Grammy-award winning Beninese singer Angélique Kidjo, says music spoke to her early on and her love for it evolved naturally.
Music is part of my DNA. According to family legend, my aunt – who’s a traditional singer – was singing to my mother’s pregnant belly when she was carrying me, and I was singing before I was speaking. I performed on stage for the first time when I was six and as a teenager, I was involved in many concerts.
Travelling is a main source of inspiration for me. When I started travelling all over Africa with Unicef in the early 2000s, I met many amazing people, whose stories are reflected in my songs. My last album, Eve, started with a Kenyan song that the women from the Samburu district taught me.
My favourite destination is Benin where most of my family still live, including my 88-year-old mother, who’s unstoppable. I hope I have her energy when I’m her age. She’s taught me a great deal, particularly that if you want to be a good artist, you have to be spiritually naked.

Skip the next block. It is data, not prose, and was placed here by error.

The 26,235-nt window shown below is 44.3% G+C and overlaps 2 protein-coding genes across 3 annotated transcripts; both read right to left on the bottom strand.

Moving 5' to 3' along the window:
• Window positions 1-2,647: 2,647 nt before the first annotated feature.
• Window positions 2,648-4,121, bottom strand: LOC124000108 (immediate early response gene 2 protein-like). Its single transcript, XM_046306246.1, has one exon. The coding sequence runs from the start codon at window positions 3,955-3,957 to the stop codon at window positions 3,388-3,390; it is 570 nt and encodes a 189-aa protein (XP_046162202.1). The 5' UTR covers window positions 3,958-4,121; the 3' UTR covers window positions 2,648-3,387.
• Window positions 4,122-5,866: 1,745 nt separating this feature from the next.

My most memorable performances have been singing for Nelson Mandela during the first 46664 concert in Cape Town, performing at New York’s Carnegie Hall 40 years after Miriam Makeba sang there with Harry Belafonte, and singing in Benin in front of 20 000 people after 13 years of exile. I felt as if I was flying.
Cooking is the second passion in my life, after music. I often spend more hours in the kitchen than in the recording studio. In my autobiography Spirit Rising: My Life, My Music (Harper Design), each recipe was going to be attached to an episode in my life, but in the end, the story of my journey from Benin to the Grammys took over the book. However, there’s still a special section with some of my favourite recipes. I hope the book will show women in Africa how much they can accomplish in their lives.
The full articl appeared in the September 2015 edition of Sawubona magazine (download for free).